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Dish Network’s courtroom dance with LightSquared appears to have concluded. Reuters reports that the committee overseeing LightSquared’s bankruptcy auction confirmed Dish has withdrawn its $2.2 billion bid for the company, leaving its controversial L-band spectrum on the table. Dish has other options when it comes to building a mobile broadband network, and now LightSquared’s owners — who opposed Dish’s involvement — appear to be free to pursue their plan to lobby the FCC for relief, assuming the court plays ball.

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Mobile shopping app maker inMarket has rolled out Apple’s iBeacon technology in Safeway and Giant Eagle grocery stores, allowing customers with iPhones and other Bluetooth Low Energy smartphones to use their handsets as proximity-based shopping aides as they peruse the produce. The iBeacons detect where a customer is in a particular store, sending them coupons, alerts and other informational and promotional updates based on that location. inMarket is starting in San Francisco, Seattle and Cleveland, but will expand to grocery stores in other cities in the coming weeks. Shopkick announced a similar initiative with Macy’s last year.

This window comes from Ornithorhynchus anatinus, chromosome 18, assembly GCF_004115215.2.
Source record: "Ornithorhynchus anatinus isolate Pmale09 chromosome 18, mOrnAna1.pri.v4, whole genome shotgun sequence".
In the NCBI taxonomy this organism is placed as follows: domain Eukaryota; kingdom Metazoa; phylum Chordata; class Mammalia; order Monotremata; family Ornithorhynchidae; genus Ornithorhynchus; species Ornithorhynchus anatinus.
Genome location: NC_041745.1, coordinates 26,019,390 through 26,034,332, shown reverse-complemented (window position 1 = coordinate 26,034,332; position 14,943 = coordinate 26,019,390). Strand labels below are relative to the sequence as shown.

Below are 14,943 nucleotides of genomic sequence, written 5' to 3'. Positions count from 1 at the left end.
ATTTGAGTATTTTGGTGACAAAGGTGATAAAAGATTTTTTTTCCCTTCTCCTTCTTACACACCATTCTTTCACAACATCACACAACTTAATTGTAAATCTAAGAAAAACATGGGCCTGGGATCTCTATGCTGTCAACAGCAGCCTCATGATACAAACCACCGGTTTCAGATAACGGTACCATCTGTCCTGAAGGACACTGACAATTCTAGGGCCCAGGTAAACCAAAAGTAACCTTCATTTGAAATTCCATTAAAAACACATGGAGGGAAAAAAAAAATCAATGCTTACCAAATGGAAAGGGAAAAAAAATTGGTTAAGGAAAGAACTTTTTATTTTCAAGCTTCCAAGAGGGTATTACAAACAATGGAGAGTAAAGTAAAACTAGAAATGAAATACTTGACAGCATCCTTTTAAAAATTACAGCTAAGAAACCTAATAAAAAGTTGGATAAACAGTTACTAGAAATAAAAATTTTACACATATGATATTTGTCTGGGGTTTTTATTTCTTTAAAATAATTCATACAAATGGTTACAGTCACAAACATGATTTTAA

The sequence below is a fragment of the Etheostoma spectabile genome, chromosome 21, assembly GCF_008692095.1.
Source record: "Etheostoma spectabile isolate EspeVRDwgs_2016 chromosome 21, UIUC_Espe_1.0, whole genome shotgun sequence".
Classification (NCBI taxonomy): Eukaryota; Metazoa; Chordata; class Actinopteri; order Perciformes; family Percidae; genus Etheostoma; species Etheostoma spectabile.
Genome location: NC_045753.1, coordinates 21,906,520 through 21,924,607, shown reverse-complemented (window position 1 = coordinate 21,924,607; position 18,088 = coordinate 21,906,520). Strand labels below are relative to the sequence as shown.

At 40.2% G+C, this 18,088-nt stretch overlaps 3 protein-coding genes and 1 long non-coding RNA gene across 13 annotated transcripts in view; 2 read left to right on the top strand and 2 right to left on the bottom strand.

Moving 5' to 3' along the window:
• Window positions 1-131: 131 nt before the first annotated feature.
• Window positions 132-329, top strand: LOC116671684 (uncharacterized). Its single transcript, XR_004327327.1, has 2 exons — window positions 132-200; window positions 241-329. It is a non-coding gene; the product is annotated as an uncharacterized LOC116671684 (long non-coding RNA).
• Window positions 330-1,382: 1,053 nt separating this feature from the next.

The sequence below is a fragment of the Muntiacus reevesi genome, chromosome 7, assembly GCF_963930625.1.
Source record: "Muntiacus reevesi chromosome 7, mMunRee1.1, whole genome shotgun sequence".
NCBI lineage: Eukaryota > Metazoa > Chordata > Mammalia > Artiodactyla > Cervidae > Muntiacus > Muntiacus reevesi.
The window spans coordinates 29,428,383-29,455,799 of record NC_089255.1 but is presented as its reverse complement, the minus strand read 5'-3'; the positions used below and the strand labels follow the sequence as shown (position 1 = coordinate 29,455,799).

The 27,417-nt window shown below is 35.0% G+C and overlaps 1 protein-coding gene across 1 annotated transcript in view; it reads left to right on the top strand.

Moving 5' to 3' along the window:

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Qualcomm’s Snapdragon processors are already the dominant app engines in smartphones and tablets, but the company is now targeting a much larger device: the automobile. The silicon vendor announced at CES on Monday that it has developed an automotive-grade version of Snapdragon for the connected car infotainment system. The 602A chip includes a quad-core CPU, Adreno 320 GPU and additional multimedia and communication cores designed for the unique use case of the car. Qualcomm isn’t the only chipmaker that sees big opportunity in the automotive industry. Nvidia has also been pursuing the vehicle infotainment space aggressively.

In Brief

AT&T said today it is selling its wireline operations in Connecticut to Frontier Communications for $2 billion, effectively exiting the state as a local telephone and broadband provider. AT&T has hinted in the past it might sell its “unimproved” DSL lines, following in Verizon’s footsteps, but it looks like it wants to shed parts of its improved copper network as well. It’s U-Verse fiber-to-the-node service is available in parts of Connecticut. AT&T Connecticut is actually the former Southern New England Telephone, and it stands aloof from AT&T’s traditional territory in the southern and western U.S. AT&T said it would use the proceeds from the sale to fund its IP transformation strategy, Project VIP.

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